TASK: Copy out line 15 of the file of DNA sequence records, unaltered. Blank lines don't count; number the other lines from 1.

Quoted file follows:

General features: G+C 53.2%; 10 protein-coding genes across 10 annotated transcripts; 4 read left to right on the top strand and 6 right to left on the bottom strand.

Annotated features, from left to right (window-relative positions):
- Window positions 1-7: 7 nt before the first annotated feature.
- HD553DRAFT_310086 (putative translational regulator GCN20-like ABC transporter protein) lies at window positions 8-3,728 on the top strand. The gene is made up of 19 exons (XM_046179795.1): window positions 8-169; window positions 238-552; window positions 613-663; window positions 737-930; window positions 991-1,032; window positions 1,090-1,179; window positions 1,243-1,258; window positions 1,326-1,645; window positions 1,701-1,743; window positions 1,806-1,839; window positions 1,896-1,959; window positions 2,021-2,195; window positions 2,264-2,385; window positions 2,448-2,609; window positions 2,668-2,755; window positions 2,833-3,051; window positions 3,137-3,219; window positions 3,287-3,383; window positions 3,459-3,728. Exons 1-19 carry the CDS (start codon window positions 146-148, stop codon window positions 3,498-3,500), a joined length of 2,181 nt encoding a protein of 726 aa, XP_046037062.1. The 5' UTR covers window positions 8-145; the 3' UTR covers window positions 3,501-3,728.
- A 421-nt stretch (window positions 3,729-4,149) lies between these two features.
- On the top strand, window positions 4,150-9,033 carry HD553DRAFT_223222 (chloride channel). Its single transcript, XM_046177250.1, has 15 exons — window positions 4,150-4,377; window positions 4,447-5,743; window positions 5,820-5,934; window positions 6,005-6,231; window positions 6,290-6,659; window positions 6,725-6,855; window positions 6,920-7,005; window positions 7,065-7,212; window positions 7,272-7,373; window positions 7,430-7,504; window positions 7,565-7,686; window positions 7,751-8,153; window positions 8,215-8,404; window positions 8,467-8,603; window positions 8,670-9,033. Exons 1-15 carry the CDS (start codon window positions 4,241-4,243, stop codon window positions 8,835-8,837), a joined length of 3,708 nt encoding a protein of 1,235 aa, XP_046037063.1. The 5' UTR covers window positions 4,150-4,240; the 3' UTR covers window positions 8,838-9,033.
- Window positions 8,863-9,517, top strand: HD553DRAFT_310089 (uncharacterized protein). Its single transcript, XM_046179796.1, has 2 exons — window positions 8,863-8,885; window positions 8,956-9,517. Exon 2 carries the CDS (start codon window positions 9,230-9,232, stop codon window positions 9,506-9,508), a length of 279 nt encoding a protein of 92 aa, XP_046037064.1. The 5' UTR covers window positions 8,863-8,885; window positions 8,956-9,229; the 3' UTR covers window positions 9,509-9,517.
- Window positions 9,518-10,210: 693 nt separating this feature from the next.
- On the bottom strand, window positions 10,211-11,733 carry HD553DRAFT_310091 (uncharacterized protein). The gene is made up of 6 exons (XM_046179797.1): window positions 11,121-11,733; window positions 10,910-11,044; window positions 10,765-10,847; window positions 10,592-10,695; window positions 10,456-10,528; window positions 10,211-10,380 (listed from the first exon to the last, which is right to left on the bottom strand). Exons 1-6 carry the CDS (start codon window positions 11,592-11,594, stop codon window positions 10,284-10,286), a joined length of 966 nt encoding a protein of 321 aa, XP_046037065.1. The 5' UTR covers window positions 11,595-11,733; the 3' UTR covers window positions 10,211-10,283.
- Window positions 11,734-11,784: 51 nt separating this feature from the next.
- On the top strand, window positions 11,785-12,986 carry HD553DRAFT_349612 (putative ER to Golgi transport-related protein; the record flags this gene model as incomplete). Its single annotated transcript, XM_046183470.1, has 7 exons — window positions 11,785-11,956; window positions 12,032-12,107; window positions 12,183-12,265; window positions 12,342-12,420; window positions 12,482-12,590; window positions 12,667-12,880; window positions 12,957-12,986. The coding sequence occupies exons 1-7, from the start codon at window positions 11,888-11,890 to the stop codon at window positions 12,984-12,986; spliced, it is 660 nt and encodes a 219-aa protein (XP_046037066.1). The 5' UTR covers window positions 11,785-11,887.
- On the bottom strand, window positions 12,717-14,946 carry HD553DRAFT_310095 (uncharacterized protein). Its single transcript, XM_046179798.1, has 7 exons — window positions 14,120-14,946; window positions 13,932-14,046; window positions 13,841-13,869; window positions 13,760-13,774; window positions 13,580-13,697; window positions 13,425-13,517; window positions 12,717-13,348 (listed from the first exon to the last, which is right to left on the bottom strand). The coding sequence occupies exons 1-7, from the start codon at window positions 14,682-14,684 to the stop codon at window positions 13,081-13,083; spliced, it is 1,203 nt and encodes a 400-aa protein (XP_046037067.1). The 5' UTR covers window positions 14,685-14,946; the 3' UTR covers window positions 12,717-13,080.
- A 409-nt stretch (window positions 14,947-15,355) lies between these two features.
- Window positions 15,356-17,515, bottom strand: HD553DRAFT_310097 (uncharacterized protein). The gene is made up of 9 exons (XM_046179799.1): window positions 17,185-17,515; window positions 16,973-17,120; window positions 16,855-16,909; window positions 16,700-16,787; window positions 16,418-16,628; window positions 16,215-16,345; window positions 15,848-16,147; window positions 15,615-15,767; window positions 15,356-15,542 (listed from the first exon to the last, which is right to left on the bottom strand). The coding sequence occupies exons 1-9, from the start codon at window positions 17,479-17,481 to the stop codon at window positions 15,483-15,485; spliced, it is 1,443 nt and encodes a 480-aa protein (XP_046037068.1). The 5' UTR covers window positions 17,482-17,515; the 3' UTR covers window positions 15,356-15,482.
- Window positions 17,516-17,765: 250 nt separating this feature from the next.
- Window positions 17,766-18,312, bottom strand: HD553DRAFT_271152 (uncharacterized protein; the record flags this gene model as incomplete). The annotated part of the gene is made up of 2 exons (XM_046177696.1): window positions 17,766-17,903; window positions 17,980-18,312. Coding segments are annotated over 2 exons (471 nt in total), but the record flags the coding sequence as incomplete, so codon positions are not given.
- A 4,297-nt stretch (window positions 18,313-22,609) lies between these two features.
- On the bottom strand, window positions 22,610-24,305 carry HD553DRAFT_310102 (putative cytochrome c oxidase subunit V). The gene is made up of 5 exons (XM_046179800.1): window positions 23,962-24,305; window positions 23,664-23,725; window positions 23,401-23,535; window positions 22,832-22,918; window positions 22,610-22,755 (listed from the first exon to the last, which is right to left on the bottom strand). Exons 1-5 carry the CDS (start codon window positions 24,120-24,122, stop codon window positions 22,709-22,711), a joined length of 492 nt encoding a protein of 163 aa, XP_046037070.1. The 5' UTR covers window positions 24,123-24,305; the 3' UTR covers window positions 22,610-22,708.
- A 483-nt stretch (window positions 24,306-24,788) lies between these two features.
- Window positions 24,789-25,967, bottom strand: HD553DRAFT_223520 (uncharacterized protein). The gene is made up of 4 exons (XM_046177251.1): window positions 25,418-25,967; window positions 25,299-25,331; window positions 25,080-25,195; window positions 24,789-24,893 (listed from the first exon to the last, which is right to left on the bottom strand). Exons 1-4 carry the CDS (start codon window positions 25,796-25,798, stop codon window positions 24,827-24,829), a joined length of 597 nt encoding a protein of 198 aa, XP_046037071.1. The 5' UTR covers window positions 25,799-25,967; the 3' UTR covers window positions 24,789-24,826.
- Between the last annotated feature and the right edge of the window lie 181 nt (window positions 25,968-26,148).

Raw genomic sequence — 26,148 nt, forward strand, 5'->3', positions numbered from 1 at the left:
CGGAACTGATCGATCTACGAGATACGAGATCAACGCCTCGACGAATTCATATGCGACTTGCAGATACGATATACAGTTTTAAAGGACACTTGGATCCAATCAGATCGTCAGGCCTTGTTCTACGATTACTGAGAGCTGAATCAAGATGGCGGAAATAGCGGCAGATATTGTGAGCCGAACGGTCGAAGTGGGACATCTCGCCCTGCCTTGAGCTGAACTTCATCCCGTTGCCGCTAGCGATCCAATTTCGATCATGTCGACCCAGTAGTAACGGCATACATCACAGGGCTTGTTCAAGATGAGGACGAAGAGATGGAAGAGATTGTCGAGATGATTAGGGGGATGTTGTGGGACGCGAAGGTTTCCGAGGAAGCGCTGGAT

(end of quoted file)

- Window positions 17,516-17,765: 250 nt separating this feature from the next.